Microsoft has revealed the seven Australian partners making up its first wave of Cloud Solution Provider (CSP) partners.
The announcement came as Microsoft revealed it would start hosting Office 365 and CRM Online out of its Sydney and Melbourne data centres from March 2015.
The CSP partners are intended to drive uptake of Microsoft's cloud platforms by layering their own innovation on top of Office 365, as well as providing billing and 24/7 support for customers.
The software giant first announced its recruitment drive for the CSP program during the Australian Partner Conference in September.
Microsoft had four spots available for the first round, awarded to Melbourne-based OBS, Queensland's CloudFirst, OzHosting and a new venture called 'Nimbal', which is a partnership of award-winning partners Kloud and XCentral.
They join three other partners who were part of the pilot stage: Sydney's Ensyst, iiNet and Melbourne IT.
Philip Goldie, director of partner business & development at Microsoft Australia, shed some light on why these companies won the exclusive spots.
OBS, for instance, has productised its own intellectual property with Formplicity, a workflow tool that lets users "automate everyday business processes including leave requests, expense claims and other existing paper-based forms and processes".
Andy Neumann, general manager of the Melbourne-based Microsoft partner, said OBS would be able to lean on parent company Empired's 24/7 helpdesk.
Meanwhile, Kloud and XCentral's Nimbal venture will combine Kloud's expertise with enterprise Office 365 migrations and XCentral's foothold in the SMB segment.
It's an impressive pairing: Kloud was the Cloud Solutions Partner of the Year at the 2014 Microsoft Australia Partner Awards – as well as ranking No.3 on the 2014 CRN Fast50 – while XCentral was named Small Business Partner of the Year at the 2014 MAPAs, and was No.25 on the 2013 CRN Fast50.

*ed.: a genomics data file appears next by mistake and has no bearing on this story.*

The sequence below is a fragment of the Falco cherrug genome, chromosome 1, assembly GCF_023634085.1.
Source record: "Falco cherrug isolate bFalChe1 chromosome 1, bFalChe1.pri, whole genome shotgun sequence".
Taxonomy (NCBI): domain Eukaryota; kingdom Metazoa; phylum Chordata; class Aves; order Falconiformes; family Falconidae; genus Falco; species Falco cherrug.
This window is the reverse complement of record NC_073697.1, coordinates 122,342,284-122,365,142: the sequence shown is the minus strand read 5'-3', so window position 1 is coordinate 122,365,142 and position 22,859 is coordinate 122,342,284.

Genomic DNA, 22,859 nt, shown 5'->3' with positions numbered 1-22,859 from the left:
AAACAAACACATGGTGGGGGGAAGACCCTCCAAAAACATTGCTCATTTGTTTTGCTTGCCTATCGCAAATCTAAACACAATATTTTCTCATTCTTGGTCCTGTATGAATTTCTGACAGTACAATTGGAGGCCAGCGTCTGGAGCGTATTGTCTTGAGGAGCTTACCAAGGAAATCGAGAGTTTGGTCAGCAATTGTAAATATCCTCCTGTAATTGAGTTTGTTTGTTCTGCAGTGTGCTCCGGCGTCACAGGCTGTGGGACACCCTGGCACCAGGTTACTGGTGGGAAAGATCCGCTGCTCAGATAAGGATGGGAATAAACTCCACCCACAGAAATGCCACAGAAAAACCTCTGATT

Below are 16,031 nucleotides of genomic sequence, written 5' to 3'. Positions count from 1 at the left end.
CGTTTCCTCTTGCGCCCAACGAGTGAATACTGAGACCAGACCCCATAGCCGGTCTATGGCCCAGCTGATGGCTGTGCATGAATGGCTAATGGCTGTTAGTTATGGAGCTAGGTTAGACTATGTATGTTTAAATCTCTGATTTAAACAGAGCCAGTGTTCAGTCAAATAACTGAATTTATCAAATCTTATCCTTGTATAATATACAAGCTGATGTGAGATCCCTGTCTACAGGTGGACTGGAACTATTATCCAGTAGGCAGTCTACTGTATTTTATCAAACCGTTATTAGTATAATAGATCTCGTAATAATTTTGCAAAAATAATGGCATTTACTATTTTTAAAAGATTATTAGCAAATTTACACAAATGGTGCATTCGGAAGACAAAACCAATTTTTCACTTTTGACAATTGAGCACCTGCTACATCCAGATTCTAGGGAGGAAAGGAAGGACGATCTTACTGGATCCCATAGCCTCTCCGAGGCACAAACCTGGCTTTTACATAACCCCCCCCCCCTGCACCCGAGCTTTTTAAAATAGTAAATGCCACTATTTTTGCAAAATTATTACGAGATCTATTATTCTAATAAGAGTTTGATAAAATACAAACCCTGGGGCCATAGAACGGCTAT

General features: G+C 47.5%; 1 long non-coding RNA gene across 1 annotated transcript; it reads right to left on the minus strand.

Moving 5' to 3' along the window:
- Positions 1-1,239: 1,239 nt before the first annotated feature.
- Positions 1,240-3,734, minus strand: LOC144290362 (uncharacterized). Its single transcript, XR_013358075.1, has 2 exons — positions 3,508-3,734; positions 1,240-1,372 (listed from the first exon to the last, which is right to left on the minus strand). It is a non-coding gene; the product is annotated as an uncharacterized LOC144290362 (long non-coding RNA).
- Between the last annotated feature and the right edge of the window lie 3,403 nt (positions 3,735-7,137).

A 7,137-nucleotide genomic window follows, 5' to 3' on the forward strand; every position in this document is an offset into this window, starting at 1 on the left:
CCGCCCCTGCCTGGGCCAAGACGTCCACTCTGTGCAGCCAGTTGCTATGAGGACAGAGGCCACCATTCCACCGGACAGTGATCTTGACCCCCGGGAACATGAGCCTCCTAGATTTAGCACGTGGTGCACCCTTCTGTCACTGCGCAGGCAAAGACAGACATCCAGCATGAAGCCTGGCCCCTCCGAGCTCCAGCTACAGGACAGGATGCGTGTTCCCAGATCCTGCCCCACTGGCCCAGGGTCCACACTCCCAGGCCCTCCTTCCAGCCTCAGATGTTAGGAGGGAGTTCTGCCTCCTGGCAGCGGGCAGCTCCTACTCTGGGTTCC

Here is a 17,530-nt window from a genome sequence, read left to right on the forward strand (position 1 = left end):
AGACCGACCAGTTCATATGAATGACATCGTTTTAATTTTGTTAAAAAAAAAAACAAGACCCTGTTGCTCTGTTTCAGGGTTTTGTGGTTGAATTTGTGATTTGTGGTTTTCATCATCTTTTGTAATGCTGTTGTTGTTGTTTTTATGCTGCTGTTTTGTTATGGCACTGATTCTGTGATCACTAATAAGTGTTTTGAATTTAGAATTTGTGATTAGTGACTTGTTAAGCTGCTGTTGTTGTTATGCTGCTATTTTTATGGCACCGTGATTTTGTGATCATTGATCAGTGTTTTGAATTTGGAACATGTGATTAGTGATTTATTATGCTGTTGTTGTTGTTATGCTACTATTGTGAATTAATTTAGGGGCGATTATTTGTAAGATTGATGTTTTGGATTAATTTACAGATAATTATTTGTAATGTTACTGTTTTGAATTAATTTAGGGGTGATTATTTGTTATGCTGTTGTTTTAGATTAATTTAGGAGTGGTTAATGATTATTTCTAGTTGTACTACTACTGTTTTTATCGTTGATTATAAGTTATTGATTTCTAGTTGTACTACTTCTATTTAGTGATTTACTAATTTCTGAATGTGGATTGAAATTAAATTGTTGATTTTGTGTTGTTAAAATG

Cloud First – a Queensland-based outfit run by Inverse Curve's Brad Rappell – is taking a vertical focus; it will target its offering at the franchise sector.
Rappell said: "CSP is an amazing opportunity for partners to create robust global cloud services that are localised for a particular region and industry segment.”
Goldie added that the opportunity for CloudFirst was huge, with the Australian franchise sector boasting "hundred of thousands of employees who are not equipped with productivity tools and Office 365".
Looking ahead, Goldie said new CSPs would be able to join the program on a rolling basis. "It is a much more open process going forward. We are still onboarding those partners we have discussed [and] we want the program to switch to a much more nomination-based process."
Microsoft will also open up the CSP program to a two-tier model by appointing "cloud wholesalers".
"I didn't use the word 'distributor' – it doesn't mean what we think of traditional distributors as a good fit for the two-tier model."
While it is "early days" on the two-tier approach, Microsoft does have some prior experience through the work it did with Office 365 syndication partners such as Telstra.
"I think globally the work we have done with syndication partners was a pre-emptive model about how this would scale out. CSP is a natural evolution of what we have done with syndication, and we have had a two-tier model with syndication locally in Telstra," said Goldie.